Political leadership in a democracy means, if it means anything, exercising judgment beyond what can be determined by rules and procedures. It’s the extra bit, the bit the machine can’t do. Logic is not enough. Its conclusions will not follow as necessary consequences of the application of a set of regulations to a set of facts. "Guilty" v "not guilty" is not the question.

No procedure, however elaborate, can guarantee the wisdom of the judgments that leadership owes us. If it could, we should as well be led by procedures rather than men. No boffinry, however expert, can lend the authority that a President alone should shoulder. Beyond the switches and circuitries of stop and go, of traffic tallies and robotic red and green lights, a leader makes his judgments in a world of perpetual ambers. President Kufuor must not shirk this task.

The tragedy is that Kufuor and Nana Akufo-Addo tower above the rest, each with qualities to complement the other’s weakness. Our party overwhelmingly wants them both now, and Akufo-Addo to succeed later. They should both remember that.

A President in undisputed command can afford to be more giving and forgiving. He could do more to embrace - at least in public - the ex-Foreign Minister who loyally delivered the solidity and credibility of rock-solid diplomacy; commanding an international acclamation NPP or Ghana never earned before since Nkrumah. President Kufuor should not listen to those courtiers who keep urging him to show the ex-Foreign Minister who is boss. He is diminished by such petty and petulant shows of strength.

No, no, it’s not personality! Its ideals! But if the Kufuorites want to refute the Addoons claim that their differences is a battle for values and direction, then it is for Chairman Mac Manu to orchestrate a third-term programme that is genuinely radical enough to seize the imagination of all those who once voted NPP and swear they won’t this time.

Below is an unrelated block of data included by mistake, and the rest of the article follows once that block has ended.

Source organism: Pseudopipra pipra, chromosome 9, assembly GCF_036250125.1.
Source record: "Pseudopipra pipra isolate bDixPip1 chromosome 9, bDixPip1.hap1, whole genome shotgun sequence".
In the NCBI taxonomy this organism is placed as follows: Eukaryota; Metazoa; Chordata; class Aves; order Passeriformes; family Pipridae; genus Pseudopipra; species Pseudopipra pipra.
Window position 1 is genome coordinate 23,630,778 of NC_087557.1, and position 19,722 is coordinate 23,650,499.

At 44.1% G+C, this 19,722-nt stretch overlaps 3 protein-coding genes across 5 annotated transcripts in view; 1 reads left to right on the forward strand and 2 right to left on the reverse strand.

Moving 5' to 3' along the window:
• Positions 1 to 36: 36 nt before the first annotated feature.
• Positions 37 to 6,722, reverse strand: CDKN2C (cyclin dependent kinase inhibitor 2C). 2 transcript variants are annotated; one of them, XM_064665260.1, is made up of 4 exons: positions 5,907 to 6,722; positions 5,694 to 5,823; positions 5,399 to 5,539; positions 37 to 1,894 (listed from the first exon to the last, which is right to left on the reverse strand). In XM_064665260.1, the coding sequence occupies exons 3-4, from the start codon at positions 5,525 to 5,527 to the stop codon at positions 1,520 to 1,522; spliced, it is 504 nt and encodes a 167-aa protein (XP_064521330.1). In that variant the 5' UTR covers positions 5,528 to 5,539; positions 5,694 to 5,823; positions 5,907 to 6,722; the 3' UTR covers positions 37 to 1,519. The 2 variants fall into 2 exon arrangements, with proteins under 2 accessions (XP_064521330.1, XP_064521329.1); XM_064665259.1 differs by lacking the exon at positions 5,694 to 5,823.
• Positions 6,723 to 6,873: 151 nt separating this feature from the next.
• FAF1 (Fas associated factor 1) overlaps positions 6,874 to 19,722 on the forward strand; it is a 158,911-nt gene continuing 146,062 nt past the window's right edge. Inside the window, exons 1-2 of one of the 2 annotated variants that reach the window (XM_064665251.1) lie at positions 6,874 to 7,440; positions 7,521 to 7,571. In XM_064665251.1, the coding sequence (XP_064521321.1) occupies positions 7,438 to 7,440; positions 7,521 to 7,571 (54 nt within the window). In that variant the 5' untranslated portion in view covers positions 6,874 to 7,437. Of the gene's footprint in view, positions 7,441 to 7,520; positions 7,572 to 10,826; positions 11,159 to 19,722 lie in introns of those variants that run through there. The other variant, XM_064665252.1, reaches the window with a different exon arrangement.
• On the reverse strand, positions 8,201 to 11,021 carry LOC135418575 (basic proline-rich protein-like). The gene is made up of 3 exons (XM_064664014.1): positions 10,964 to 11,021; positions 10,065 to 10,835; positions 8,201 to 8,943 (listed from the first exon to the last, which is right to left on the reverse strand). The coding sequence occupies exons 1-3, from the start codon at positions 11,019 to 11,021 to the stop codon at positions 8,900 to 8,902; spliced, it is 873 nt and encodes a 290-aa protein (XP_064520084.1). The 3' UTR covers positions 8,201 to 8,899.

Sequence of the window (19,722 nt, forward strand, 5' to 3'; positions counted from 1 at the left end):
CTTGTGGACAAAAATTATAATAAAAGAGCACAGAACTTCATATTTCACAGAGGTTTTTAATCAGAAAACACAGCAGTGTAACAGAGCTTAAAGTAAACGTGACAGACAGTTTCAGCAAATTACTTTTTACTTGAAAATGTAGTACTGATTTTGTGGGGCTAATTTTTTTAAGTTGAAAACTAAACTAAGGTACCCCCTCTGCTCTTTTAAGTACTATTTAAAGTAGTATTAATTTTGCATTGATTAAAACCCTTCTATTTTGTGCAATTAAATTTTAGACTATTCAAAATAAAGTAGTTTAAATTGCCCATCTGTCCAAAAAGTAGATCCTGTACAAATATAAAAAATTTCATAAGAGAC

But this is much more than a gamble about the succession. This alleged public declaration of war - and make no mistake, to covertly support Alan Kyerematen as his successor as both NPP’s flag bearer and next President, is seen by the party as a declaration of war - risks destabilising the entire party in the run up to the election campaign.

To think that our leading figures would go along with it quietly is, according to someone close to him, "ridiculous". It’s not just NPP. In the weeks to come, leading members, Ministers, Municipal Chief Executives, District Chief Executives, Members of Parliament and party members will join the fray.

The bottom line: this is not a contest between Kufuor and Akufo-Addo. That was in 1998. With the unity of the party being a core message of the Addoites, one can safely say that post-December 2007 NPP would not be an era of victimisation for those who exercised their democratic right to support candidates other than Akufo-Addo. That is one of the most assuring leadership pledges ever to come from any of the aspirants.

Perhaps, an indication of the kind of leader the NPP and the nation needs after 2008. Akufo-Addo can only continue to assure even those who choose to fail to see that he sees loyalty and the bigger picture above the kind of pettiness that sometimes threaten the party from seeing its core values, both in personnel and ideas. Akufo-Addo has the edge and it is no mystery why.